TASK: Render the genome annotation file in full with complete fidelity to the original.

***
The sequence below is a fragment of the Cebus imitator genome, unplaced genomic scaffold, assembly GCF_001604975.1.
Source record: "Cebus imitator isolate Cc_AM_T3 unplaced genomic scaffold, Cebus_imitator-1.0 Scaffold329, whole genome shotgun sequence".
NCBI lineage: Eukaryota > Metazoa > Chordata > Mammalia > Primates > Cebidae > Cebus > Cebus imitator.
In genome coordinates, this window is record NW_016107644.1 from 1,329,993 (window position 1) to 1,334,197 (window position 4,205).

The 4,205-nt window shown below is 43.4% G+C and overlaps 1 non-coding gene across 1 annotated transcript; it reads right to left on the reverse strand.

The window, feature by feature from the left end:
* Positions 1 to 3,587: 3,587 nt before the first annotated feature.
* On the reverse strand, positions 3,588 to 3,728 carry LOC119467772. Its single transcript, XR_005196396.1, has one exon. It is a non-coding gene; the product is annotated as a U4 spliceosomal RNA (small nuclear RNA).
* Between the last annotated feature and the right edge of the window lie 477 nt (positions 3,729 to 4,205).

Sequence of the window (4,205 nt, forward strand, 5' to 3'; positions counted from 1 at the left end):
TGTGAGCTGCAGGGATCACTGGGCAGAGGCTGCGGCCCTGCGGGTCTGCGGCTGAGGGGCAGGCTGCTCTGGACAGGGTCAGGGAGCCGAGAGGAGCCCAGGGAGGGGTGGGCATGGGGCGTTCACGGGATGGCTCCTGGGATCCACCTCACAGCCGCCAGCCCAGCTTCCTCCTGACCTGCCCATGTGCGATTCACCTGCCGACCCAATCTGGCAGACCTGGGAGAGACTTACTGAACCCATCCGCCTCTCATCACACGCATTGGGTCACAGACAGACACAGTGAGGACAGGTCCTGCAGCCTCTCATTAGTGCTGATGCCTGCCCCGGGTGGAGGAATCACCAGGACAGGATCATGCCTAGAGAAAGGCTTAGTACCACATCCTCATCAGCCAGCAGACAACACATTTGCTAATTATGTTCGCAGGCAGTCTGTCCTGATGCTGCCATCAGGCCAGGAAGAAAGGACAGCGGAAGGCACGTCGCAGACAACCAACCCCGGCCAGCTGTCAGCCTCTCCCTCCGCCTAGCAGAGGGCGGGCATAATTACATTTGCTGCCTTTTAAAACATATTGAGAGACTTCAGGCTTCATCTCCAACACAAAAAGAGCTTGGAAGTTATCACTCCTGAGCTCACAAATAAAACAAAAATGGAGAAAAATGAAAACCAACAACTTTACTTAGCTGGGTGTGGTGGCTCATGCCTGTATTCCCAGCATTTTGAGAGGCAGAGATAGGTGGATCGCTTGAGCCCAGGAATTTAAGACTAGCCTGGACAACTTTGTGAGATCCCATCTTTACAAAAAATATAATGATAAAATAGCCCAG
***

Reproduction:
The sequence below is a fragment of the Cebus imitator genome, unplaced genomic scaffold, assembly GCF_001604975.1.
Source record: "Cebus imitator isolate Cc_AM_T3 unplaced genomic scaffold, Cebus_imitator-1.0 Scaffold329, whole genome shotgun sequence".
NCBI lineage: Eukaryota > Metazoa > Chordata > Mammalia > Primates > Cebidae > Cebus > Cebus imitator.
In genome coordinates, this window is record NW_016107644.1 from 1,329,993 (window position 1) to 1,334,197 (window position 4,205).

The 4,205-nt window shown below is 43.4% G+C and overlaps 1 non-coding gene across 1 annotated transcript; it reads right to left on the reverse strand.

The window, feature by feature from the left end:
* Positions 1 to 3,587: 3,587 nt before the first annotated feature.
* On the reverse strand, positions 3,588 to 3,728 carry LOC119467772. Its single transcript, XR_005196396.1, has one exon. It is a non-coding gene; the product is annotated as a U4 spliceosomal RNA (small nuclear RNA).
* Between the last annotated feature and the right edge of the window lie 477 nt (positions 3,729 to 4,205).

Sequence of the window (4,205 nt, forward strand, 5' to 3'; positions counted from 1 at the left end):
TGTGAGCTGCAGGGATCACTGGGCAGAGGCTGCGGCCCTGCGGGTCTGCGGCTGAGGGGCAGGCTGCTCTGGACAGGGTCAGGGAGCCGAGAGGAGCCCAGGGAGGGGTGGGCATGGGGCGTTCACGGGATGGCTCCTGGGATCCACCTCACAGCCGCCAGCCCAGCTTCCTCCTGACCTGCCCATGTGCGATTCACCTGCCGACCCAATCTGGCAGACCTGGGAGAGACTTACTGAACCCATCCGCCTCTCATCACACGCATTGGGTCACAGACAGACACAGTGAGGACAGGTCCTGCAGCCTCTCATTAGTGCTGATGCCTGCCCCGGGTGGAGGAATCACCAGGACAGGATCATGCCTAGAGAAAGGCTTAGTACCACATCCTCATCAGCCAGCAGACAACACATTTGCTAATTATGTTCGCAGGCAGTCTGTCCTGATGCTGCCATCAGGCCAGGAAGAAAGGACAGCGGAAGGCACGTCGCAGACAACCAACCCCGGCCAGCTGTCAGCCTCTCCCTCCGCCTAGCAGAGGGCGGGCATAATTACATTTGCTGCCTTTTAAAACATATTGAGAGACTTCAGGCTTCATCTCCAACACAAAAAGAGCTTGGAAGTTATCACTCCTGAGCTCACAAATAAAACAAAAATGGAGAAAAATGAAAACCAACAACTTTACTTAGCTGGGTGTGGTGGCTCATGCCTGTATTCCCAGCATTTTGAGAGGCAGAGATAGGTGGATCGCTTGAGCCCAGGAATTTAAGACTAGCCTGGACAACTTTGTGAGATCCCATCTTTACAAAAAATATAATGATAAAATAGCCCAG